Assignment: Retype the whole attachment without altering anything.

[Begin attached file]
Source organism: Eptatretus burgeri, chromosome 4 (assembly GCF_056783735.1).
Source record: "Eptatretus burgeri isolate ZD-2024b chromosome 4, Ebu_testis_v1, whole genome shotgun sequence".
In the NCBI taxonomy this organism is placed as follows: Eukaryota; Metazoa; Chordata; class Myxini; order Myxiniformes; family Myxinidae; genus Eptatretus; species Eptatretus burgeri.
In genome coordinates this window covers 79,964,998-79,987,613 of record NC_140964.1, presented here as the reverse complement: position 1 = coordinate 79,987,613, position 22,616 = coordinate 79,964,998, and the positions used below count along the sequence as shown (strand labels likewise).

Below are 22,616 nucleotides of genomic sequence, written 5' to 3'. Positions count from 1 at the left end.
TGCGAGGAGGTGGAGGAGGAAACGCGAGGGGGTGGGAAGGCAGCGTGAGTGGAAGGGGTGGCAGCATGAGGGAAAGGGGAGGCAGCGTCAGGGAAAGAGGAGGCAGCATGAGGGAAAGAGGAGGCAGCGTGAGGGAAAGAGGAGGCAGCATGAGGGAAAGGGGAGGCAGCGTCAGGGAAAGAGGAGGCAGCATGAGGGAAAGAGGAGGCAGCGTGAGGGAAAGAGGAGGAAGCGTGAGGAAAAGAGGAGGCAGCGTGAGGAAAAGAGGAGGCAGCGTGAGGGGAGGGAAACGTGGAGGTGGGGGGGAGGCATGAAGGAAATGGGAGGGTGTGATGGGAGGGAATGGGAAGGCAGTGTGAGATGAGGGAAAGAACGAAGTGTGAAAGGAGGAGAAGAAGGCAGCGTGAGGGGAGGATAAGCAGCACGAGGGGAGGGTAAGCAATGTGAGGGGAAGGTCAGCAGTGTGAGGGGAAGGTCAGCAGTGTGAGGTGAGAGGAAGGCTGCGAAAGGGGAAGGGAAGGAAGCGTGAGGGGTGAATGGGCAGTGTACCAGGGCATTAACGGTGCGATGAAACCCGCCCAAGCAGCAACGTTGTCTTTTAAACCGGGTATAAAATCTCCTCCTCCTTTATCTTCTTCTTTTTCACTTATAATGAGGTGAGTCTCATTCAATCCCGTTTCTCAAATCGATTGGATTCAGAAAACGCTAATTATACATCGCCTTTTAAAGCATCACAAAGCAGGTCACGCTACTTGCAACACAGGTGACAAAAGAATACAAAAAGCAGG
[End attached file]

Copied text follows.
Source organism: Eptatretus burgeri, chromosome 4 (assembly GCF_056783735.1).
Source record: "Eptatretus burgeri isolate ZD-2024b chromosome 4, Ebu_testis_v1, whole genome shotgun sequence".
In the NCBI taxonomy this organism is placed as follows: Eukaryota; Metazoa; Chordata; class Myxini; order Myxiniformes; family Myxinidae; genus Eptatretus; species Eptatretus burgeri.
In genome coordinates this window covers 79,964,998-79,987,613 of record NC_140964.1, presented here as the reverse complement: position 1 = coordinate 79,987,613, position 22,616 = coordinate 79,964,998, and the positions used below count along the sequence as shown (strand labels likewise).

Below are 22,616 nucleotides of genomic sequence, written 5' to 3'. Positions count from 1 at the left end.
TGCGAGGAGGTGGAGGAGGAAACGCGAGGGGGTGGGAAGGCAGCGTGAGTGGAAGGGGTGGCAGCATGAGGGAAAGGGGAGGCAGCGTCAGGGAAAGAGGAGGCAGCATGAGGGAAAGAGGAGGCAGCGTGAGGGAAAGAGGAGGCAGCATGAGGGAAAGGGGAGGCAGCGTCAGGGAAAGAGGAGGCAGCATGAGGGAAAGAGGAGGCAGCGTGAGGGAAAGAGGAGGAAGCGTGAGGAAAAGAGGAGGCAGCGTGAGGAAAAGAGGAGGCAGCGTGAGGGGAGGGAAACGTGGAGGTGGGGGGGAGGCATGAAGGAAATGGGAGGGTGTGATGGGAGGGAATGGGAAGGCAGTGTGAGATGAGGGAAAGAACGAAGTGTGAAAGGAGGAGAAGAAGGCAGCGTGAGGGGAGGATAAGCAGCACGAGGGGAGGGTAAGCAATGTGAGGGGAAGGTCAGCAGTGTGAGGGGAAGGTCAGCAGTGTGAGGTGAGAGGAAGGCTGCGAAAGGGGAAGGGAAGGAAGCGTGAGGGGTGAATGGGCAGTGTACCAGGGCATTAACGGTGCGATGAAACCCGCCCAAGCAGCAACGTTGTCTTTTAAACCGGGTATAAAATCTCCTCCTCCTTTATCTTCTTCTTTTTCACTTATAATGAGGTGAGTCTCATTCAATCCCGTTTCTCAAATCGATTGGATTCAGAAAACGCTAATTATACATCGCCTTTTAAAGCATCACAAAGCAGGTCACGCTACTTGCAACACAGGTGACAAAAGAATACAAAAAGCAGG